Everything I’ve read so far in January and February 2017, because apparently I haven’t reviewed any of them yet!
Ōoku: The Inner Chambers, Vol. 1, by Fumi Yoshinaga. Four stars.
What an absolutely fascinating combination of ideas at play in this book. A sort of dystopian premise with a historical setting, a matriarchal society that still has to deal with the misogyny of the patriarchal structure it replaced, a ruler questioning the cruelties arbitrarily codified in her own position of power. The attempt at medieval dialogue was a bad idea, but I would really like to see where this goes.
Spice and Wolf, Vol. 1, by Isuna Hasekura. Two stars.
Eh. I like the setting, but the naked fox-girl is pretty gross fan service. The plot would probably fill out if I were to give it another few volumes, but I don’t know that I’ll bother.
Black Widow, Vol. 1: S.H.I.E.L.D.’s Most Wanted, by Mark Waid and Chris Samnee. Four stars.
Fuckin’ yeah. Every page of this book is sheer awesome. Excellent artwork, excellent story (even if it’s getting to be a very common Widow storyline). I am a fan.
Wandering Son, Vol. 1, by Takako Shimura. Three and a half stars.
Lovely, and I feel like there’s a lot of potential here. Shimura herself appears to be cisgender and straight, but the characters are written with a lot of sensitivity, and I’m hopeful for the rest of the series. Nitori and Takatsuki are so sweet.
Ten Count, volumes 1 and 2, by Rihito Takarai. Three and a half stars for the first book, but I didn’t even know how to rate the second one.
I wasn’t sure I was going to like it because the pseudo-patient/therapist relationship seemed creepy to me, but in the first book at least, it was done okay. I definitely finished feeling like I want to get volume two immediately, which is what I did when I went in to work the next day. (I’m playing it cool to hide the fact that I totally felt the flutters! Shirotani and Kurose are really cute.)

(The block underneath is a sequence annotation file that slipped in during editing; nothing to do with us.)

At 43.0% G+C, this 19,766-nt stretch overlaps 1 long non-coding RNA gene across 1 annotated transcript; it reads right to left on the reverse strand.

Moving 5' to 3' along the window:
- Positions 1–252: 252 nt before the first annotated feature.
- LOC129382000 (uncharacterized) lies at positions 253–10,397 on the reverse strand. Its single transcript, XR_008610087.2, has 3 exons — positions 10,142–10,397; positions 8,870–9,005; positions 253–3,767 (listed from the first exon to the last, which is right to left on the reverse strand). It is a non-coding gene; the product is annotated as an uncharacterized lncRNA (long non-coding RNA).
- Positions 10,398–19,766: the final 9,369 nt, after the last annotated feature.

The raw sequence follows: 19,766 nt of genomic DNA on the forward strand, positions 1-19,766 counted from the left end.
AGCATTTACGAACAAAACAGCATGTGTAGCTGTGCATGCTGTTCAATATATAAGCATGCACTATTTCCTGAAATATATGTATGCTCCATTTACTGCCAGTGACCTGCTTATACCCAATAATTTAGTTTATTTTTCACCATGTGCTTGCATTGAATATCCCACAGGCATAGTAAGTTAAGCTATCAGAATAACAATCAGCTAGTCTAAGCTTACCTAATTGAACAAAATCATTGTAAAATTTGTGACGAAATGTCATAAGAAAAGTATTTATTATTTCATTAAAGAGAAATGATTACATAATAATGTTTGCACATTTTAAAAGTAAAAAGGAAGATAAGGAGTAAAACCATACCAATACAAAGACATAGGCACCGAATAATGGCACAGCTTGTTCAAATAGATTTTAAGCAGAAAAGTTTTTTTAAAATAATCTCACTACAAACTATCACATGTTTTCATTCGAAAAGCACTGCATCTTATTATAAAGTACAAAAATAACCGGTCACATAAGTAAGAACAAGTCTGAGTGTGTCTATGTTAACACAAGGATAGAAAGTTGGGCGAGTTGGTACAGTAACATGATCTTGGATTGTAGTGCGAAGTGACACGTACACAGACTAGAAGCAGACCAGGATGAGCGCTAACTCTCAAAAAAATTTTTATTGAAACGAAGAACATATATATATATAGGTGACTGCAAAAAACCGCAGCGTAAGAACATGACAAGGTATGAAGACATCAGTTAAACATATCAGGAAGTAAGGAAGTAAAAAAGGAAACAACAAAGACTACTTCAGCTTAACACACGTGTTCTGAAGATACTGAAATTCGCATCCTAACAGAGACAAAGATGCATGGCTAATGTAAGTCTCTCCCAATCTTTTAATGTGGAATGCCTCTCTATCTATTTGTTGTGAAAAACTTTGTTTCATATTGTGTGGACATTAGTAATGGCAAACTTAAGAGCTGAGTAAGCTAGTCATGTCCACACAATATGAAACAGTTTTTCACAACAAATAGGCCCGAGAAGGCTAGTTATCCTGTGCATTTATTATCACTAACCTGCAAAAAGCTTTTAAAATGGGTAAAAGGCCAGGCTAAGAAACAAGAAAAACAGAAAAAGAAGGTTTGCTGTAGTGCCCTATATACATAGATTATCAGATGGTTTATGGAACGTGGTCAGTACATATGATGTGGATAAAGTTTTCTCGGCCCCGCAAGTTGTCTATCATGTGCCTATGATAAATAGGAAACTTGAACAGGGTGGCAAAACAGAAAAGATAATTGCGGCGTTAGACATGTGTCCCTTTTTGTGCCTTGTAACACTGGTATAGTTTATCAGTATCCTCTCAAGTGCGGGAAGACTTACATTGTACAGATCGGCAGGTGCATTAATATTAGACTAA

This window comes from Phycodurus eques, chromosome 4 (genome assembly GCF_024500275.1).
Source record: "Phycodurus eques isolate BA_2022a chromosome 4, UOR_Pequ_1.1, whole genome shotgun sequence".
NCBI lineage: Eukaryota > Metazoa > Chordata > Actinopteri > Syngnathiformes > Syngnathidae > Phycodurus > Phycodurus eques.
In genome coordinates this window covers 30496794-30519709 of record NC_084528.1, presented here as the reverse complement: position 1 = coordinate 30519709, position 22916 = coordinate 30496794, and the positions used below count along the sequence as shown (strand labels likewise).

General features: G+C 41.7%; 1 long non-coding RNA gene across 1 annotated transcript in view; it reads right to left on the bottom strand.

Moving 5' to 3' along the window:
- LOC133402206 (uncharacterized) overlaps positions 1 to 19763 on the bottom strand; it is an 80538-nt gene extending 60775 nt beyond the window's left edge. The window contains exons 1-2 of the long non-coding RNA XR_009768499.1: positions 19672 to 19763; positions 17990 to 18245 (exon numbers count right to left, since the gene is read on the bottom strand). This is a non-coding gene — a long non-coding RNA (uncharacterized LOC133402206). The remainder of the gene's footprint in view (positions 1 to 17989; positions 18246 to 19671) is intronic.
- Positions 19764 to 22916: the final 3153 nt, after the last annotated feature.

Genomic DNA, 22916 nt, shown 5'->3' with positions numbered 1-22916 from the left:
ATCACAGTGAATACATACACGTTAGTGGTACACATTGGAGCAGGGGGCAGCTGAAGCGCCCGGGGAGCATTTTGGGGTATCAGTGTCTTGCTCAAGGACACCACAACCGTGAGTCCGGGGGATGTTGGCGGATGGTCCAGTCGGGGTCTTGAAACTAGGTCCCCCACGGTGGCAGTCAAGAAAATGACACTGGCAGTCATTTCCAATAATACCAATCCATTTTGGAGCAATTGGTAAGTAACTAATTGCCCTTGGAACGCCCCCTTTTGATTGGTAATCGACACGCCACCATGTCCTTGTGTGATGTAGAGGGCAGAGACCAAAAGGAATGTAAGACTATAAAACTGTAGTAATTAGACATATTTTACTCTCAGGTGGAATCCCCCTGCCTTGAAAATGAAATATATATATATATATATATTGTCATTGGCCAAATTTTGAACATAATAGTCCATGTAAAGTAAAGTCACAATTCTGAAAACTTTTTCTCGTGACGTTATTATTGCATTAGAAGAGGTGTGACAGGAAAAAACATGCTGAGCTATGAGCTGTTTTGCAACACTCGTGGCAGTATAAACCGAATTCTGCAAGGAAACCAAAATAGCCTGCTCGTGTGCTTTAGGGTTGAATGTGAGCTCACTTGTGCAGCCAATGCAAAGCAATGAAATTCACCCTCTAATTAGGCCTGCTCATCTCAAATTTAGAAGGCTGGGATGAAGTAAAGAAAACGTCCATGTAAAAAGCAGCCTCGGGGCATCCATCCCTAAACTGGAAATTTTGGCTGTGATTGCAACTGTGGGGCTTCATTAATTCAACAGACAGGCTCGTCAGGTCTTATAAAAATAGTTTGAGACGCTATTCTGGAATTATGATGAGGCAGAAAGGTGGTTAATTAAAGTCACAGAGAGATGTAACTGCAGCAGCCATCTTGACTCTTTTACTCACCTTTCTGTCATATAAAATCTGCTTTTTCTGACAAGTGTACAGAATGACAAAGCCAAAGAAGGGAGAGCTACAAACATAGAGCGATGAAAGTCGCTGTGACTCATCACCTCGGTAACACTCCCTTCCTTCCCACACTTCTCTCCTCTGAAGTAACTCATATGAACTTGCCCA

But then . . . volume two was about rape. There’s a note from the author at the end saying something about doms and subs, which is a BDSM thing, yes? Which is something I just don’t know about, but I DO know that there has to be explicit consent for it to be anything other than flat-out abuse. And there wasn’t. But it was presented all romantically, and there were particular moments that seemed to be consensual, but they did not happen up front, and the therapist-patient relationship sort of disguises the issue, but that’s not okay, because it’s rape if one person has not consented, that’s just non-negotiable, and the power dynamic could actually make it worse (although I feel like Takarai attempted to mitigate that by making Kurose younger than Shirotani, but it doesn’t really work that way). So ugh. I don’t know what I’ll do going forward.
Have any of you read the rest of the series? Anyone have advice?
Bad Machinery, Vol. 1: The Case of the Team Spirit, by John Allison. Four stars.
The size of this book is very annoying: it is enormous and floppy and you need a music stand to read it properly or else just lie on the floor. Which is not comfortable. But it’s hilarious and I love John Allison, so after finishing I face the dilemma of whether or not I want to deal with this nonsense for another FIVE VOLUMES. It seems that the webcomic is still available online, so I might be able to finish it that way, although there is a lot of material to get through. But I do love John Allison. It might be worth it.
Moon Girl and Devil Dinosaur, Vol. 1: BFF, by Amy Reeder and Brandon Montclare. Three and a half stars.
I can see myself really liking this as it develops more. I love Lunella’s determined confidence in herself, and it will be interesting to see how they handle the fact that, even though she’s a genius, she’s also nine years old and there’s a lot nine-year-olds don’t know. Didn’t think anything could make Devil Dinosaur interesting to me, but their relationship is cute. And I was right in thinking Totally Awesome Hulk would be annoying; he is so. annoying.